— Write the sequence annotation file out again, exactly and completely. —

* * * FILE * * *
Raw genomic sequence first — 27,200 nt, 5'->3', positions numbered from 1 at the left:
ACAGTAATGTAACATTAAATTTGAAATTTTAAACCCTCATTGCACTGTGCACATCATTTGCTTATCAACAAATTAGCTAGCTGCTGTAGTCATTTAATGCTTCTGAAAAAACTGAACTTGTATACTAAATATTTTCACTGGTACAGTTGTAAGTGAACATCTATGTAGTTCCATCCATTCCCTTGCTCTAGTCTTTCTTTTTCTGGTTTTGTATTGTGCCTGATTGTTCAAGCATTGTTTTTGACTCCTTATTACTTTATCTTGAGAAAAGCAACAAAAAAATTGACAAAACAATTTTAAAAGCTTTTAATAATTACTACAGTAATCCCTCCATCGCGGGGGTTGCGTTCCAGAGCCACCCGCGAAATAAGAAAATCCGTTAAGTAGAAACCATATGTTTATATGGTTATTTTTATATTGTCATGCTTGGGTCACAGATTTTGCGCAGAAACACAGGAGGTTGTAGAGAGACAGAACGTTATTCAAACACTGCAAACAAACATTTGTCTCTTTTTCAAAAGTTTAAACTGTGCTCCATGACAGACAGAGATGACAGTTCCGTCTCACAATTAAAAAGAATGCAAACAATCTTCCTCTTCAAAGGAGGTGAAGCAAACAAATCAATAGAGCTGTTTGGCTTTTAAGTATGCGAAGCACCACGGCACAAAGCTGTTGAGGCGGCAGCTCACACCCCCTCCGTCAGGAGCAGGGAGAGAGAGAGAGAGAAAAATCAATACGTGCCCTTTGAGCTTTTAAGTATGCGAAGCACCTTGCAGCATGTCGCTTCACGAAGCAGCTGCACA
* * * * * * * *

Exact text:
Raw genomic sequence first — 27,200 nt, 5'->3', positions numbered from 1 at the left:
ACAGTAATGTAACATTAAATTTGAAATTTTAAACCCTCATTGCACTGTGCACATCATTTGCTTATCAACAAATTAGCTAGCTGCTGTAGTCATTTAATGCTTCTGAAAAAACTGAACTTGTATACTAAATATTTTCACTGGTACAGTTGTAAGTGAACATCTATGTAGTTCCATCCATTCCCTTGCTCTAGTCTTTCTTTTTCTGGTTTTGTATTGTGCCTGATTGTTCAAGCATTGTTTTTGACTCCTTATTACTTTATCTTGAGAAAAGCAACAAAAAAATTGACAAAACAATTTTAAAAGCTTTTAATAATTACTACAGTAATCCCTCCATCGCGGGGGTTGCGTTCCAGAGCCACCCGCGAAATAAGAAAATCCGTTAAGTAGAAACCATATGTTTATATGGTTATTTTTATATTGTCATGCTTGGGTCACAGATTTTGCGCAGAAACACAGGAGGTTGTAGAGAGACAGAACGTTATTCAAACACTGCAAACAAACATTTGTCTCTTTTTCAAAAGTTTAAACTGTGCTCCATGACAGACAGAGATGACAGTTCCGTCTCACAATTAAAAAGAATGCAAACAATCTTCCTCTTCAAAGGAGGTGAAGCAAACAAATCAATAGAGCTGTTTGGCTTTTAAGTATGCGAAGCACCACGGCACAAAGCTGTTGAGGCGGCAGCTCACACCCCCTCCGTCAGGAGCAGGGAGAGAGAGAGAGAGAAAAATCAATACGTGCCCTTTGAGCTTTTAAGTATGCGAAGCACCTTGCAGCATGTCGCTTCACGAAGCAGCTGCACA